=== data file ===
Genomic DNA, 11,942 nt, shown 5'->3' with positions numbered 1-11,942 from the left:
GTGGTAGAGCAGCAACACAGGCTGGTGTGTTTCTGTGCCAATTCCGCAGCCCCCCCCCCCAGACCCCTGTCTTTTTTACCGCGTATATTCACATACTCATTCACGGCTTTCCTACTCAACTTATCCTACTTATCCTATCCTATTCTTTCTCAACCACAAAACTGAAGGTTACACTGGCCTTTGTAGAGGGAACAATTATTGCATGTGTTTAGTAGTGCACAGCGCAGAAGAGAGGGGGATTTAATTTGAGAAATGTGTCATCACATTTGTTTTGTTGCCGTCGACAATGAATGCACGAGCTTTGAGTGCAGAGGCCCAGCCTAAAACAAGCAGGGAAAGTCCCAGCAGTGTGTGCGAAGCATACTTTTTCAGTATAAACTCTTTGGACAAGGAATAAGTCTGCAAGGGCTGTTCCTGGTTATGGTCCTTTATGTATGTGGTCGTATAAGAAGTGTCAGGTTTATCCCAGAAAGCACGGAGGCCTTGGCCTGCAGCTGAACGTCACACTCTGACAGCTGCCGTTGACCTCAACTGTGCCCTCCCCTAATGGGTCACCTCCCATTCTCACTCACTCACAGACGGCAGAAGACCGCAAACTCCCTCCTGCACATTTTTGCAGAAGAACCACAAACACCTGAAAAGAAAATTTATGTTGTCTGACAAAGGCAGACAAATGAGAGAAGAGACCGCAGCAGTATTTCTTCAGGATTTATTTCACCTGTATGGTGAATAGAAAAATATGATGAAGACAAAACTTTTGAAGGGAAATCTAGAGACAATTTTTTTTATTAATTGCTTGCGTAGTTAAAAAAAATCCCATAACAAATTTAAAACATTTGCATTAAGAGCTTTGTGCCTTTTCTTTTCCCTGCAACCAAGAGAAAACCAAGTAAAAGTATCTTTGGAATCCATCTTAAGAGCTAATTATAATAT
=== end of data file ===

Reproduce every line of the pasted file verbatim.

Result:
Genomic DNA, 11,942 nt, shown 5'->3' with positions numbered 1-11,942 from the left:
GTGGTAGAGCAGCAACACAGGCTGGTGTGTTTCTGTGCCAATTCCGCAGCCCCCCCCCCCAGACCCCTGTCTTTTTTACCGCGTATATTCACATACTCATTCACGGCTTTCCTACTCAACTTATCCTACTTATCCTATCCTATTCTTTCTCAACCACAAAACTGAAGGTTACACTGGCCTTTGTAGAGGGAACAATTATTGCATGTGTTTAGTAGTGCACAGCGCAGAAGAGAGGGGGATTTAATTTGAGAAATGTGTCATCACATTTGTTTTGTTGCCGTCGACAATGAATGCACGAGCTTTGAGTGCAGAGGCCCAGCCTAAAACAAGCAGGGAAAGTCCCAGCAGTGTGTGCGAAGCATACTTTTTCAGTATAAACTCTTTGGACAAGGAATAAGTCTGCAAGGGCTGTTCCTGGTTATGGTCCTTTATGTATGTGGTCGTATAAGAAGTGTCAGGTTTATCCCAGAAAGCACGGAGGCCTTGGCCTGCAGCTGAACGTCACACTCTGACAGCTGCCGTTGACCTCAACTGTGCCCTCCCCTAATGGGTCACCTCCCATTCTCACTCACTCACAGACGGCAGAAGACCGCAAACTCCCTCCTGCACATTTTTGCAGAAGAACCACAAACACCTGAAAAGAAAATTTATGTTGTCTGACAAAGGCAGACAAATGAGAGAAGAGACCGCAGCAGTATTTCTTCAGGATTTATTTCACCTGTATGGTGAATAGAAAAATATGATGAAGACAAAACTTTTGAAGGGAAATCTAGAGACAATTTTTTTTATTAATTGCTTGCGTAGTTAAAAAAAATCCCATAACAAATTTAAAACATTTGCATTAAGAGCTTTGTGCCTTTTCTTTTCCCTGCAACCAAGAGAAAACCAAGTAAAAGTATCTTTGGAATCCATCTTAAGAGCTAATTATAATAT